Christmas Burnout

It was the night before Christmas, and all through the house, not a creature was stirring.  They were all out fighting with other shoppers trying to get that last-minute deal.  They’re off wrapping presents.  They’re loaded up and on the road to the in-laws.  And somewhere in all this mess, we’re wondering why we’re doing it.

Christmas Expectations

For those families who celebrate, Christmas is the defining holiday of the year.  Nothing gets more attention or finances.  Christmas is supposed to be the time when you’re grateful for your family, when you gather around a table and have a good conversation with a good meal.  The nostalgic pictures produced by Norman Rockwell and Coca-Cola make us long for a time when things were simpler – and better.

We remember our own Christmas experience as a child and wonder where the magic went.  If our children are grown, our chance to relive that magic is now behind us.  We’re left with the reality of the event.  It’s buying presents, planning meals, and, invariably, avoiding fights.

We Are All the Christmas Grinch

Grumpy is the feeling of the season when we’re exhausted with the extra effort to put together such a special day.  We feel obligated to interact with parts of our extended families whom we truly don’t want to speak with.  We find Uncle Bill annoying, and we can’t stand Aunt Suzi’s gossip.  Our cousin Jim is glassy-eyed and stoned.  His way of dealing with the emotional stress is escape.  That’s okay, because Jane’s on her third glass of eggnog, and Clarence is so involved in his television show that he doesn’t notice the dog dumping the tray of snacks.

In stark contrast to the nostalgic pictures we have in our heads, we find that our families are a collection of dysfunctions, hurt feelings, and broken relationships that haven’t ever been mended.  Where there is supposed to be joy, there’s only struggle, which can lead to burnout.

Burnout at Christmas

Burnout is frequently defined by exhaustion, cynicism, and inefficacy.  Most people find themselves overwhelmed with exhaustion and cynicism at the holidays with the burning sense that they can’t make the family get along better.  Most people find they don’t feel like they can help their family communicate better either.  And that’s the problem.

We expect that we should have a picture-perfect family, but families aren’t – and never were – like that.  Rather than accepting the challenges in the family, we feel like failures, because our family is such a mess.  Even if they’re not addicted or so embroiled in their conflicts that you’ve got 911 on speed dial, there are aspects of the family that don’t fit the ideal.  Every personal friction between two people seems to be a major issue right now.  Everyone is on their best behavior – until they can’t take it anymore, and they blow up.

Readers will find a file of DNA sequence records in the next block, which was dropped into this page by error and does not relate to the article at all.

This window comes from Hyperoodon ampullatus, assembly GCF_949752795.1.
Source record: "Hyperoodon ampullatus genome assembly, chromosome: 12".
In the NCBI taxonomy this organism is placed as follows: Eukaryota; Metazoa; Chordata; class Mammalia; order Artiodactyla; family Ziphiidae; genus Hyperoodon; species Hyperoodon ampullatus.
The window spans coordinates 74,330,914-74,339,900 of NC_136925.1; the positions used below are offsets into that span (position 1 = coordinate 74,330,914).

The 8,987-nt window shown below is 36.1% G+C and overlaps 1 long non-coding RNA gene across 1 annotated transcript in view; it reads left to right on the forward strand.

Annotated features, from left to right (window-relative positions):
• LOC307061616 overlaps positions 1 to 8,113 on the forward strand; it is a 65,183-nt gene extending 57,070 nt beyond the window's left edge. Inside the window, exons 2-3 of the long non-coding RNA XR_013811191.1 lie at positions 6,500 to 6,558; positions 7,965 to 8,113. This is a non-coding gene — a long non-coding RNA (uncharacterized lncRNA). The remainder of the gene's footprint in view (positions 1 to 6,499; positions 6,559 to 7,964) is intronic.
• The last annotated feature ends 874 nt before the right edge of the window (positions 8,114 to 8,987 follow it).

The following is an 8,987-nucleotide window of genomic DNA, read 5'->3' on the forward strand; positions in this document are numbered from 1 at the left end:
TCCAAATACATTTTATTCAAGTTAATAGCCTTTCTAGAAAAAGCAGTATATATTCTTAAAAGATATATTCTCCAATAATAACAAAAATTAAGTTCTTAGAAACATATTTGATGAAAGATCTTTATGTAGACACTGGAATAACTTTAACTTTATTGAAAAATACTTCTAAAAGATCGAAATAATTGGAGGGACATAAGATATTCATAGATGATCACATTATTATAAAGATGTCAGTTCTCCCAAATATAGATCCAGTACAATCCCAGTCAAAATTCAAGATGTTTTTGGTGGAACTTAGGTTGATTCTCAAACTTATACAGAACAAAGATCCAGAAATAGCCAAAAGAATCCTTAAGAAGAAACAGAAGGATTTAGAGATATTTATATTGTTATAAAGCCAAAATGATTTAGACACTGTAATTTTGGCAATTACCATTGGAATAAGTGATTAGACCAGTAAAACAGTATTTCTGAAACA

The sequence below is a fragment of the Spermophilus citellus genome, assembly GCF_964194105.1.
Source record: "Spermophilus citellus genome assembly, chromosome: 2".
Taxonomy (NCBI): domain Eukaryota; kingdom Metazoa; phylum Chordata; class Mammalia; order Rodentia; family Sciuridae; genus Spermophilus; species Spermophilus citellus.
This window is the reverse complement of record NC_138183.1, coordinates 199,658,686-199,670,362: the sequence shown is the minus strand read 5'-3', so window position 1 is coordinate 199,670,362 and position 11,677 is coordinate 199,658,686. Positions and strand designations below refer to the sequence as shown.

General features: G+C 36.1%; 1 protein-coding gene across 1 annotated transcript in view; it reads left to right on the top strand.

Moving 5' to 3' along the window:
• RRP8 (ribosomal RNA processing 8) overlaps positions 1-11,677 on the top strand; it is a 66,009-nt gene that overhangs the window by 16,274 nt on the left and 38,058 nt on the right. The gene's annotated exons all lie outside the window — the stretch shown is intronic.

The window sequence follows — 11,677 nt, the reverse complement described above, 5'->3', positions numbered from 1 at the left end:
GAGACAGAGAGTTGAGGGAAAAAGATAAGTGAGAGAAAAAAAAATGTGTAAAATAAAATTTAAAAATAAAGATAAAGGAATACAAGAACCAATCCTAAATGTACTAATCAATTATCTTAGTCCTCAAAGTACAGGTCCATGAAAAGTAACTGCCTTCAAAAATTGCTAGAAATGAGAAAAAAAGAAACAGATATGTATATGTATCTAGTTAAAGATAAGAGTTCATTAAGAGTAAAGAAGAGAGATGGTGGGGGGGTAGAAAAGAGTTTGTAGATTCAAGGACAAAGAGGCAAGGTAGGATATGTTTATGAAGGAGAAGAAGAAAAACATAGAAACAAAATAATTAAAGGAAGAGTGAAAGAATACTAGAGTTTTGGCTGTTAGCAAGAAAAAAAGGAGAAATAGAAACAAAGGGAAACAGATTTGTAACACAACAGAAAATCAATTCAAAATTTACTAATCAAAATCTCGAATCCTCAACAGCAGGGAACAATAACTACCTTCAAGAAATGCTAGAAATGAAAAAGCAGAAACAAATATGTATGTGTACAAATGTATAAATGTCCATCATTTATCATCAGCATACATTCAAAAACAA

Fire Suppression

Now is not the time to take responsibility for the way the family interacts or the hurt feelings that have never been addressed.  Right now, you can just accept that this is the way things are – and it’s okay.  No family is perfect.  No family is without their issues.  To get through this season, we focus on acceptance of their differences and their flaws – as long as they’re not truly harming us.

If we want to prevent these feelings of inefficacy next year, we can spend the next year trying to heal our parts of the relationships and conversations.  We learn more acceptance of our extended family, and we try to improve communication where we can.

We may not be able to bring back the magic we felt as children – after all, we’ve seen behind the curtain and know what it’s all about.  However, that doesn’t mean that we can’t take back some of the wonder of Christmas instead of wondering if we can make it.

Avoiding Burnout Through Self-Care in the Moment

“Put your own mask on before assisting others.”  It’s a familiar part of any airline’s safety briefing.  “In the unexpected loss of cabin pressure, masks will drop from a panel above your head.”  We all know these phrases, but rarely do we heed the advice outside of the airplane cabin.  Instead, we believe that caring for others is more important, and we can survive with the leftovers.  We believe that once everyone else has been taken care of, we can take care of ourselves.  But this doesn’t always work.

Airplane Masks

The wisdom in putting your own mask on first is that, once your mask is on, you won’t pass out due to lack of oxygen.  Being conscious is an important prerequisite to helping others.  If you put on your mask and then help others after they’ve lost consciousness, all is well.  If it happens the other way around, you may or may not get the oxygen you need.

Buried in this is the awareness that you can’t help others if you’re not able to help yourself.  If you’re unable to stay conscious and to help others, then you won’t be of help to anyone.

Trust and Acceptance